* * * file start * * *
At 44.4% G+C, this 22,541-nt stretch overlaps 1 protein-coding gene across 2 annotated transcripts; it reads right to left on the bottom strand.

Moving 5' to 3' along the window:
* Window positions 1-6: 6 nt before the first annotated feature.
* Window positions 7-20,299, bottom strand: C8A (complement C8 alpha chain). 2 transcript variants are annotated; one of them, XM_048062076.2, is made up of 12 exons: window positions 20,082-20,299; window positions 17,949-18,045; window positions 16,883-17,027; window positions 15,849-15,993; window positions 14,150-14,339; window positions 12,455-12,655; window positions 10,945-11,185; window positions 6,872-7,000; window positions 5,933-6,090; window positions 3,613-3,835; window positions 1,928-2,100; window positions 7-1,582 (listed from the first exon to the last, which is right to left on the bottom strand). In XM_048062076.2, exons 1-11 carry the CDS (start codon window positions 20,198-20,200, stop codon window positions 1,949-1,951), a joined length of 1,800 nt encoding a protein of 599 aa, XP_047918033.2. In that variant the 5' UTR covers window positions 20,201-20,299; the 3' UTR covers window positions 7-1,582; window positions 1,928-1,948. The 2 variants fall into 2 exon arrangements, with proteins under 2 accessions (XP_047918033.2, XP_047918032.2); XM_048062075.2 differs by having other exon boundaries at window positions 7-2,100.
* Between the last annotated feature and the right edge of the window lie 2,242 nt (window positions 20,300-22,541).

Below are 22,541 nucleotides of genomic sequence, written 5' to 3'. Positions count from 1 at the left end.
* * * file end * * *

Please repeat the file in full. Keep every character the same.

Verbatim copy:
At 44.4% G+C, this 22,541-nt stretch overlaps 1 protein-coding gene across 2 annotated transcripts; it reads right to left on the bottom strand.

Moving 5' to 3' along the window:
* Window positions 1-6: 6 nt before the first annotated feature.
* Window positions 7-20,299, bottom strand: C8A (complement C8 alpha chain). 2 transcript variants are annotated; one of them, XM_048062076.2, is made up of 12 exons: window positions 20,082-20,299; window positions 17,949-18,045; window positions 16,883-17,027; window positions 15,849-15,993; window positions 14,150-14,339; window positions 12,455-12,655; window positions 10,945-11,185; window positions 6,872-7,000; window positions 5,933-6,090; window positions 3,613-3,835; window positions 1,928-2,100; window positions 7-1,582 (listed from the first exon to the last, which is right to left on the bottom strand). In XM_048062076.2, exons 1-11 carry the CDS (start codon window positions 20,198-20,200, stop codon window positions 1,949-1,951), a joined length of 1,800 nt encoding a protein of 599 aa, XP_047918033.2. In that variant the 5' UTR covers window positions 20,201-20,299; the 3' UTR covers window positions 7-1,582; window positions 1,928-1,948. The 2 variants fall into 2 exon arrangements, with proteins under 2 accessions (XP_047918033.2, XP_047918032.2); XM_048062075.2 differs by having other exon boundaries at window positions 7-2,100.
* Between the last annotated feature and the right edge of the window lie 2,242 nt (window positions 20,300-22,541).

Below are 22,541 nucleotides of genomic sequence, written 5' to 3'. Positions count from 1 at the left end.